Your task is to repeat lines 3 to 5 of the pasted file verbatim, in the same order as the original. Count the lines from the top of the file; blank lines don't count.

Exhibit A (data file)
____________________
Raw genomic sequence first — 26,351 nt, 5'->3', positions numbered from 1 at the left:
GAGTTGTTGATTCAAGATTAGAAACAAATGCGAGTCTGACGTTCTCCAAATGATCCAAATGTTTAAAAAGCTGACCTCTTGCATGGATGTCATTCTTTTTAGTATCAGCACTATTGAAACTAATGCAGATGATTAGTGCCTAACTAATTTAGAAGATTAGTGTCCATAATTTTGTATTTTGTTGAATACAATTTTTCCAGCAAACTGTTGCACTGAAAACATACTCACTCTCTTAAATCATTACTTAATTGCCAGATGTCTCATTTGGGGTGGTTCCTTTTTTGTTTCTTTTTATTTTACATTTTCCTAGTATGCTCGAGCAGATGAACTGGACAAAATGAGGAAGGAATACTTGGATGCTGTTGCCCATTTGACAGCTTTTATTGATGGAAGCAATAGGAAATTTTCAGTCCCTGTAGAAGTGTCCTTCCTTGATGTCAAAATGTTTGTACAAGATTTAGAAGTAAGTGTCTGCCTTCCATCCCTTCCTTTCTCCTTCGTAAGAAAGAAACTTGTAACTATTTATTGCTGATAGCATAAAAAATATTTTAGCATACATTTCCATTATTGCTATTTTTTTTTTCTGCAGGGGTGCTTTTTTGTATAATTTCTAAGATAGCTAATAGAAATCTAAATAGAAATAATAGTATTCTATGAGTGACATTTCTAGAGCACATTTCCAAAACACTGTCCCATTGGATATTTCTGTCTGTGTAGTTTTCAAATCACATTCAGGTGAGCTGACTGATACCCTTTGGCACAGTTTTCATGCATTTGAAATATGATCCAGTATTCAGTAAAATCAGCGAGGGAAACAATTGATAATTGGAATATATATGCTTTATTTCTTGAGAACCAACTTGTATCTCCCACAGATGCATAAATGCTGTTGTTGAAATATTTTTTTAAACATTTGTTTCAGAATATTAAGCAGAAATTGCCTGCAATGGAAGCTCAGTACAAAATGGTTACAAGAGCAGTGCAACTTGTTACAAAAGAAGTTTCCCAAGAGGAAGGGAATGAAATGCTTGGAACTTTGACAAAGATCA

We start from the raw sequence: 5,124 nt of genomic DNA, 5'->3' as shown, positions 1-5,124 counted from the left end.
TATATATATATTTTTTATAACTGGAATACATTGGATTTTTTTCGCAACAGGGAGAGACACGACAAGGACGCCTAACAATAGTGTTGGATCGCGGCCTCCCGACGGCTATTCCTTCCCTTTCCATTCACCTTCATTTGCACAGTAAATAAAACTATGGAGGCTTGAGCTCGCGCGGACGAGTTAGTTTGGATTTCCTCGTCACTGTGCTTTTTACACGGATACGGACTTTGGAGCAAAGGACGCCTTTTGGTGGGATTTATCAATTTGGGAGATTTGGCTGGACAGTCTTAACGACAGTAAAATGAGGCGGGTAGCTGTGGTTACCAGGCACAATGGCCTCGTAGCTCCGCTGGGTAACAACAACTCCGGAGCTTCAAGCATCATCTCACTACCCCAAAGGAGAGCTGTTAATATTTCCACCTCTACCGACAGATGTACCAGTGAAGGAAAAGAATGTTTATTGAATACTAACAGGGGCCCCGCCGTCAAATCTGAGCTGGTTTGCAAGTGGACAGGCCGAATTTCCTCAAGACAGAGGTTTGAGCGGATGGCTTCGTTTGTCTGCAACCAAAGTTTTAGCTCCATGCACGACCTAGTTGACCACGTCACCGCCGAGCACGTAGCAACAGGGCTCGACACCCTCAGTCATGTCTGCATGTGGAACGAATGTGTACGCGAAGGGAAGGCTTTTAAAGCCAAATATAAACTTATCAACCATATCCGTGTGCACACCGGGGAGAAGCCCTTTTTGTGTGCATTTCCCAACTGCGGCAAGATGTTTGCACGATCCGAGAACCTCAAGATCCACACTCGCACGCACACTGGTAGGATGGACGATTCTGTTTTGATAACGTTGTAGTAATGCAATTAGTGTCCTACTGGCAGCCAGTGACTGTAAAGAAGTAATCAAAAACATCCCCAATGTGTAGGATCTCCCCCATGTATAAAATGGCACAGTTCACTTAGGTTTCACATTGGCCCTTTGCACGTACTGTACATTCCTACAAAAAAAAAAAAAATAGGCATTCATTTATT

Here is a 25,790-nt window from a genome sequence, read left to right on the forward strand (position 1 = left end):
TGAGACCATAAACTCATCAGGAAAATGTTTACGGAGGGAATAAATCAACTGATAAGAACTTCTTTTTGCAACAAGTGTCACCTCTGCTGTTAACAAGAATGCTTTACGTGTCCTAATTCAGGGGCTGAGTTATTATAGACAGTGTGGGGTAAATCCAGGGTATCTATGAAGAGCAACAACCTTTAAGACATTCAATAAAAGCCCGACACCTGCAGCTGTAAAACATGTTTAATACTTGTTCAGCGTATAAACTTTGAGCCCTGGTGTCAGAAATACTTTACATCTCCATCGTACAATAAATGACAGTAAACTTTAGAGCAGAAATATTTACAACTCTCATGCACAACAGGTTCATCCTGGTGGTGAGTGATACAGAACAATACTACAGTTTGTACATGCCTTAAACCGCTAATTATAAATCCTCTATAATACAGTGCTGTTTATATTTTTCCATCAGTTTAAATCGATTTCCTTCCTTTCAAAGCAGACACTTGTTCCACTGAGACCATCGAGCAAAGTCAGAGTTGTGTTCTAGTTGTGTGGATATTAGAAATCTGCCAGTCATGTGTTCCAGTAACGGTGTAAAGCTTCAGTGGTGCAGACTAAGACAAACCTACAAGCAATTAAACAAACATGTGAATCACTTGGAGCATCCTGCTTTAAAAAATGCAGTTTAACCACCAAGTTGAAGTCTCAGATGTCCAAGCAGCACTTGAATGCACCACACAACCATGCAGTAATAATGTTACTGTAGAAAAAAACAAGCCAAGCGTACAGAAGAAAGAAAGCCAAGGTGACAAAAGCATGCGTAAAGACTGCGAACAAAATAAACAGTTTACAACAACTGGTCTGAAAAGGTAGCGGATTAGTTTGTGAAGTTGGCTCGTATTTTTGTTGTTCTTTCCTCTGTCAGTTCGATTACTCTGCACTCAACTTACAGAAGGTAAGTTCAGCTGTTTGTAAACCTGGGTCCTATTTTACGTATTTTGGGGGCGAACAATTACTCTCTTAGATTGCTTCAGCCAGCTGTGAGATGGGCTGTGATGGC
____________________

We start from the raw sequence: 5,124 nt of genomic DNA, 5'->3' as shown, positions 1-5,124 counted from the left end.
TATATATATATTTTTTATAACTGGAATACATTGGATTTTTTTCGCAACAGGGAGAGACACGACAAGGACGCCTAACAATAGTGTTGGATCGCGGCCTCCCGACGGCTATTCCTTCCCTTTCCATTCACCTTCATTTGCACAGTAAATAAAACTATGGAGGCTTGAGCTCGCGCGGACGAGTTAGTTTGGATTTCCTCGTCACTGTGCTTTTTACACGGATACGGACTTTGGAGCAAAGGACGCCTTTTGGTGGGATTTATCAATTTGGGAGATTTGGCTGGACAGTCTTAACGACAGTAAAATGAGGCGGGTAGCTGTGGTTACCAGGCACAATGGCCTCGTAGCTCCGCTGGGTAACAACAACTCCGGAGCTTCAAGCATCATCTCACTACCCCAAAGGAGAGCTGTTAATATTTCCACCTCTACCGACAGATGTACCAGTGAAGGAAAAGAATGTTTATTGAATACTAACAGGGGCCCCGCCGTCAAATCTGAGCTGGTTTGCAAGTGGACAGGCCGAATTTCCTCAAGACAGAGGTTTGAGCGGATGGCTTCGTTTGTCTGCAACCAAAGTTTTAGCTCCATGCACGACCTAGTTGACCACGTCACCGCCGAGCACGTAGCAACAGGGCTCGACACCCTCAGTCATGTCTGCATGTGGAACGAATGTGTACGCGAAGGGAAGGCTTTTAAAGCCAAATATAAACTTATCAACCATATCCGTGTGCACACCGGGGAGAAGCCCTTTTTGTGTGCATTTCCCAACTGCGGCAAGATGTTTGCACGATCCGAGAACCTCAAGATCCACACTCGCACGCACACTGGTAGGATGGACGATTCTGTTTTGATAACGTTGTAGTAATGCAATTAGTGTCCTACTGGCAGCCAGTGACTGTAAAGAAGTAATCAAAAACATCCCCAATGTGTAGGATCTCCCCCATGTATAAAATGGCACAGTTCACTTAGGTTTCACATTGGCCCTTTGCACGTACTGTACATTCCTACAAAAAAAAAAAAAATAGGCATTCATTTATT

Here is a 25,790-nt window from a genome sequence, read left to right on the forward strand (position 1 = left end):